said fund shall be kept with the City Treasurer
the City Clerk, and all money drawn from
f ind shall be by warrant of the ity Clerk, in
same manner as a1! other city funds are drawn
the Treasury, provided no money belonging to
fund shall be drawn for except by resolution of
Citv Council deiznatins the Duroose to which sai
funds so drawn shall and are to be applied or used
Sue 5. The City Clerk shall, at the close
eaoh fiscal year. make ont a full and a complete
ail intney received by him, together will
the several amounts disbursed, and to whom
same was paid and for what purpose; also, show
balance in the Jreasury Deionxing to earn fund,
which reDnrt shll be read t i the Citv t.'onne;l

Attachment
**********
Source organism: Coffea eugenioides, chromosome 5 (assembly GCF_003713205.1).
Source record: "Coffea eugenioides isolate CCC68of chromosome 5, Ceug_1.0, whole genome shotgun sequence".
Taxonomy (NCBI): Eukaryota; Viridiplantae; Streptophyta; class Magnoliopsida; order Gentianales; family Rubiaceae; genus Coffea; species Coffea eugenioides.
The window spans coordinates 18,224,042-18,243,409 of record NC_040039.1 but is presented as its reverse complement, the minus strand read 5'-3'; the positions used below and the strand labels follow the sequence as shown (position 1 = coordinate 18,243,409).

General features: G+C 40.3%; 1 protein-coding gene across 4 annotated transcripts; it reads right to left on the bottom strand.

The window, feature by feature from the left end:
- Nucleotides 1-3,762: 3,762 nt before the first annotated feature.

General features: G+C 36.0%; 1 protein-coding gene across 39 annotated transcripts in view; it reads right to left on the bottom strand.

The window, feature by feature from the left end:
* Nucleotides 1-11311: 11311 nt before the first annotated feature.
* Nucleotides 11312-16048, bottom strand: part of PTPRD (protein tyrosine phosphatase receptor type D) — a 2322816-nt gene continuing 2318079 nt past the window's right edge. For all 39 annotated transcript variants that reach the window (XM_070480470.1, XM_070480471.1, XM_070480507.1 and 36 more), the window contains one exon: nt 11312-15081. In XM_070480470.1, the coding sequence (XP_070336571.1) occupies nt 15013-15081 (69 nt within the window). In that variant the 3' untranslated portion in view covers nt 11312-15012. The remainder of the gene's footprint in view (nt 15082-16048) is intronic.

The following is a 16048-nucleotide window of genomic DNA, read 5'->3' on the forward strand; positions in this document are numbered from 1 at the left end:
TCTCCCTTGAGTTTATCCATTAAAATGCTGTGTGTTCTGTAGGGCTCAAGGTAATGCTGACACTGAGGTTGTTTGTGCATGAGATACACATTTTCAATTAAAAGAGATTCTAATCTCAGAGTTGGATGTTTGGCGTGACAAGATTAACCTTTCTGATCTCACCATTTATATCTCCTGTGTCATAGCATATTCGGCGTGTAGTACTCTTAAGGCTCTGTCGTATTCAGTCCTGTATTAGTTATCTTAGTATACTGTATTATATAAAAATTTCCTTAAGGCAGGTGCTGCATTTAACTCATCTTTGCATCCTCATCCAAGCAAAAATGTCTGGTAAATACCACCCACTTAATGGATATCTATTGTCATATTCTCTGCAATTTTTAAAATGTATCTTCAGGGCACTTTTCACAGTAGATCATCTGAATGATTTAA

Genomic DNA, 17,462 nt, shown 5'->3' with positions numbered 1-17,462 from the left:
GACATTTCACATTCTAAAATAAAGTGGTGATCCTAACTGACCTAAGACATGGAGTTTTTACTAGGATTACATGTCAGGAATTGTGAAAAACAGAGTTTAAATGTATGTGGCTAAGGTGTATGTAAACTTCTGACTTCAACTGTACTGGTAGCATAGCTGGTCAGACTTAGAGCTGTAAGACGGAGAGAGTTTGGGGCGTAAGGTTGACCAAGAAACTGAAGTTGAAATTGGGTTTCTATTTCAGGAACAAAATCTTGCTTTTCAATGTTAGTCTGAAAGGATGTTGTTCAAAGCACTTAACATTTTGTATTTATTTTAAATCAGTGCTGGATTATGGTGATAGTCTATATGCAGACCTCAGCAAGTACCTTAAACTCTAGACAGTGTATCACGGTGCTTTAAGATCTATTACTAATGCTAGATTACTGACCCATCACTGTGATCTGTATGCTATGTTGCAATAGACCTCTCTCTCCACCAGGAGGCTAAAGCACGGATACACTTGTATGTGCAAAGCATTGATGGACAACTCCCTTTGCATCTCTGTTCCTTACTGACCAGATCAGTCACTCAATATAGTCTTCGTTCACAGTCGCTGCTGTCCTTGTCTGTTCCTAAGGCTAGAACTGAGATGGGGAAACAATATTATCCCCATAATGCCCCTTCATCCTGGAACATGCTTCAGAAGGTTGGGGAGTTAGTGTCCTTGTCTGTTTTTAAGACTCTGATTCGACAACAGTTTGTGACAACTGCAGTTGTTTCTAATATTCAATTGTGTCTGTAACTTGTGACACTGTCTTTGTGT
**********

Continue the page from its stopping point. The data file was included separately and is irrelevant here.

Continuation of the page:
entered ou tne j lurnai in Tne same manner as
WM. NAGHTEN.
President of the City Council.
President of the City Council. Passed Oct. 19, 1868.
Attest : L. E. WILSON, City Clerk.
00
oc2-dlt
An Ordinance
CO
do
00
at
at
To assess a special tax upon the real estate bound
ing the north sine .-t .Mound street trom
allov to a point 53 feet east of Seventh street.
Hkction 1. Be it ordained by the City Couneil
of the city of Columbus, That the rum of
dollar, Six cents, Three mills, be and the same
hereby levied and asoet-sed upon each loot tront
the several lots of land boundiog or abutting
upon the north side of Mound street trom Zenae
ley to a point S3 teet ea-t oi oeventn street, witn
the tollowirg credits for work done by owners:
That cart of lot No. 3 of Maker & Mitchell's sub..
owned bj Jane Ellis, 2,000 bricks laid -t $11.50
thousand, as the same are designated upon the
of the Civil Engineer, on file in the office of
Citv Clark, for the cost and expense of grading